While it may seem easy for one to get over focused on the actual printing platforms that are the heart of most printing businesses, maybe your offset presses or the latest digital devices, it doesn’t actually matter.


What does matter is the fact that the industry is not just all about paper, ink or toner and the cost of goods sold: a key metric of any manufacturing business. It is about the applications themselves (what’s actually being printed) that should be top of mind. The communications might be in paper form, but just as likely, they are now being delivered electronically as well.

Naturally, the print industry today has a fixation with the ever decreasing volume of print being ordered and the ongoing threat of digital media. The issues are very real and we all know that printing is a volume based business, as there are high capital costs and an intensive labour overhead to be supported.

This brings me to the point of this article. In my view, there should be an equal focus on thinking about the dynamics of the market from the position of being a consumer of the information.

Recipients of documents, be they static or variable, printed or electronic, educational, marketing or transactional, have ever changing preferences in the way they want to receive and read the information.

This is creating a huge head-ache for those purchasing and managing communications.

Printers are in an ideal position to help their customers deal with this ever growing complexity. At first, it was just print to be managed. Then along came the internet, where content could be posted online. Then email became the universal platform for every-day communications. Then it became SMS for shorter broadcasts and now we have social media platforms like Facebook’s Messenger.

So let’s try and walk in the shoes of our print buying customers. That might be a local council, a government agency, a utility, an insurance business or a bank – it doesn’t matter, they are all grappling with the same issues. They ask:

<            How do I generate communications across a whole range of channels in a consistent and timely way?

<            How can I switch seamlessly from one channel to another?

<            How do I keep-up with the technology and the specialist skills required?

<            How do I manage an ever growing number of suppliers and pricing arrangements?

<            What happens when the next channel evolves?

The opportunity for printers, as I see it, is to take what’s known as an ‘outside: in’ approach, to the issue of falling volumes, in the traditional communications segment of print. That approach askes a simple question: “How can I solve the very real problem that my customer is being faced-with every day? (i.e. dealing with this every growing channel complexity)”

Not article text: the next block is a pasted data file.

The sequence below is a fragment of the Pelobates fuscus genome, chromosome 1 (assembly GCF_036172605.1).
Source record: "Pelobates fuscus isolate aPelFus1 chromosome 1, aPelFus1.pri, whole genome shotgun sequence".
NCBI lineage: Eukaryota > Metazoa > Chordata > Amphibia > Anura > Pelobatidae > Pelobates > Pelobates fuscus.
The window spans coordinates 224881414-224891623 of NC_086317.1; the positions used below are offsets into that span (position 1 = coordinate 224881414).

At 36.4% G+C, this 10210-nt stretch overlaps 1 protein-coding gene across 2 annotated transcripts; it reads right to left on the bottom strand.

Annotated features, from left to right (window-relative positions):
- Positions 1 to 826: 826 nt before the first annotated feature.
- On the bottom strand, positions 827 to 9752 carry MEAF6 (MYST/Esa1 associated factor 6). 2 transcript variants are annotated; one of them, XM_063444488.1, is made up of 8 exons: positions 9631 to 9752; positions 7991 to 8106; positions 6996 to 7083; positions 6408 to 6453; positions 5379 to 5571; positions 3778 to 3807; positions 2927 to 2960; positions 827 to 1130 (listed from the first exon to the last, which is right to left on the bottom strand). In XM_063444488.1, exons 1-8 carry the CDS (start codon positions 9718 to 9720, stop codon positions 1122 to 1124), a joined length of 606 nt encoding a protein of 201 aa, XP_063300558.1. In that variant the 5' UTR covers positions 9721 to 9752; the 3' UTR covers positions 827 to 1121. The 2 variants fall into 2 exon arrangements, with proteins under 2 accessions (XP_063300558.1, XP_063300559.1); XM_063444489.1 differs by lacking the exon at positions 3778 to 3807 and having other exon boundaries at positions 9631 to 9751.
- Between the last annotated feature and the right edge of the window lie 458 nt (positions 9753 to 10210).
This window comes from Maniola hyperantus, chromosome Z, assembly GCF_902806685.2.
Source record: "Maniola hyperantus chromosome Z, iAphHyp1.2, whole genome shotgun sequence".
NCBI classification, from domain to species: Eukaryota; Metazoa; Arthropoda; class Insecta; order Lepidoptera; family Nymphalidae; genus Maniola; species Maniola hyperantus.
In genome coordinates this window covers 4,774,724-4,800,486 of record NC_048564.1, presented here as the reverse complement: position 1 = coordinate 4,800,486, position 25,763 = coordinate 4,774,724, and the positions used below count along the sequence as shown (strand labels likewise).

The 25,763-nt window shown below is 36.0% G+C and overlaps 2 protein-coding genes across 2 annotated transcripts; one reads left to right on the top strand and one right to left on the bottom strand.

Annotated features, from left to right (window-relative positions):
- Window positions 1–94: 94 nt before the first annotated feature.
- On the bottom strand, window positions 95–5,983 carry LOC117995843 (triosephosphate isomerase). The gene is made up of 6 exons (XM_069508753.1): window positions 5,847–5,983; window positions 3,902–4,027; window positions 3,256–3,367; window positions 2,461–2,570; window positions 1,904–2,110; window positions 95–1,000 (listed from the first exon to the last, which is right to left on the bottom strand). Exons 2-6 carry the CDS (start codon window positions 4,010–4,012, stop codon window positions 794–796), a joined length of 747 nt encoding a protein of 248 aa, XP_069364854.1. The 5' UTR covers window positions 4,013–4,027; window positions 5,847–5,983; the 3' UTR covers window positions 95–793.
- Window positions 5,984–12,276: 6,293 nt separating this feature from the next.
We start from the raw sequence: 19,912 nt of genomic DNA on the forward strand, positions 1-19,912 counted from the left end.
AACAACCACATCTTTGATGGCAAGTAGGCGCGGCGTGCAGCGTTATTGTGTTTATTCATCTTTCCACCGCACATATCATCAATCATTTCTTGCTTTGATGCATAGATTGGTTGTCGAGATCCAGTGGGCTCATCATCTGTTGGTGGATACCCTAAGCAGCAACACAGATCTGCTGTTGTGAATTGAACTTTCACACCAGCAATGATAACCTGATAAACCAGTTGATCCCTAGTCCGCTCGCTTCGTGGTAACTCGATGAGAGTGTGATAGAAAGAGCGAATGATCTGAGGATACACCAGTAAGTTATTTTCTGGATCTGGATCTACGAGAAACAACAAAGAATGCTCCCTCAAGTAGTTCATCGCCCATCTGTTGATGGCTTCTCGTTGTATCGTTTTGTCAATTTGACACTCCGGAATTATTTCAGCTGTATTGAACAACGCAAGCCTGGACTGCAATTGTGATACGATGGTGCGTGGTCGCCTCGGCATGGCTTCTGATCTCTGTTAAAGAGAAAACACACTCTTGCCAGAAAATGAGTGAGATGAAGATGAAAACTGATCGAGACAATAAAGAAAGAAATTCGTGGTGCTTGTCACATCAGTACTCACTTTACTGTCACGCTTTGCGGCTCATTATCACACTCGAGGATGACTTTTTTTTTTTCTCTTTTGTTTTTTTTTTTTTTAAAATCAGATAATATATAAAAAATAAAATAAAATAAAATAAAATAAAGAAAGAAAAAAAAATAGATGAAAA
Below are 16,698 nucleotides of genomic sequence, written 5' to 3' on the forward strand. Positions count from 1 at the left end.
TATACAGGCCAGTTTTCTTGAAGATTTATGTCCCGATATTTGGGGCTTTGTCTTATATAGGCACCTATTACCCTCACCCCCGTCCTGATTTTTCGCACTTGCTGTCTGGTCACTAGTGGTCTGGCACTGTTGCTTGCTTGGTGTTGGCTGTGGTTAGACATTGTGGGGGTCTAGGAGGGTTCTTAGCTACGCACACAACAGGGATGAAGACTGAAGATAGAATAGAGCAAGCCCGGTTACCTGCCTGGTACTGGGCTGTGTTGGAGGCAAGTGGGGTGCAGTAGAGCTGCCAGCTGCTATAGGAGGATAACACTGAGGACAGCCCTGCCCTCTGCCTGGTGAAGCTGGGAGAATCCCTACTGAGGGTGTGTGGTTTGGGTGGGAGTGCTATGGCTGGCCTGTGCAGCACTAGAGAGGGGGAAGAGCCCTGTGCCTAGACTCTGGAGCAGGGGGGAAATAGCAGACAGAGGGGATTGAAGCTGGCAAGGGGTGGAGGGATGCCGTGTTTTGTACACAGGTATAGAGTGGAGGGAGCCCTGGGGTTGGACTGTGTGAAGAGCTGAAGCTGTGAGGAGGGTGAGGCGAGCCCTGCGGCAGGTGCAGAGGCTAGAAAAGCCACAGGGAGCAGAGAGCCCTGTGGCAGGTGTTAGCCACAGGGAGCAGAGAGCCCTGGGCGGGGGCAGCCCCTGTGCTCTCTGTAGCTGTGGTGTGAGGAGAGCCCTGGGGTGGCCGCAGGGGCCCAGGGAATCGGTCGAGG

Back when I first got involved with print, we found it very hard to describe what it was that our business actually did. We were a printer, but we were doing much more that. We also didn’t like the term mailhouse as we were producing a lot more than just mail.

It’s only recently that organisations like Gartner, Forrester and IDC have defined this activity as CCM (Customer Communication Management.

Note that the definition has nothing to do with the how; it is all about the outcome being the management of customer communications. That CCM supply chain involves lots of elements and the more of them that printers can be involved in, the more secure revenue streams will be.

The CCM supply chain

Imagine if you the printer were to invest in the tools that allowed you to take control over all of the multi-channel document composition elements of the campaign.

At the moment many printers are simply unaware that there are equivalent and duplicated digital versions of the very same documents that they are printing. Look at the model below on the left below. However, the potential new model might look something like the one on the right below.

A better workflow

The new workflow described above, achieves several very real benefits.

It ensures that the printer is in total control over all aspects of the campaign. It opens the door for added value services like providing electronic delivery options. But just as importantly, it sees you walking in your customers’ shoes as you are solving a major issue being faces by the buyers of media: complexity.

David Allen has spent the last 25 years working with businesses to help them improve the way they communicate with their customers. One of the founders of Datamail in 1989, he saw the first Xerox laser printer installed in New Zealand; was on the team that purchased major print buying business Communication Arts in the early 2000’s and continuous digital platforms 10 years later; and was the majority owner of Kinetic Digital, now in Blue Star ownership. Today he is the NZ Country Manager of ReDigital, representing CCM software business GMC

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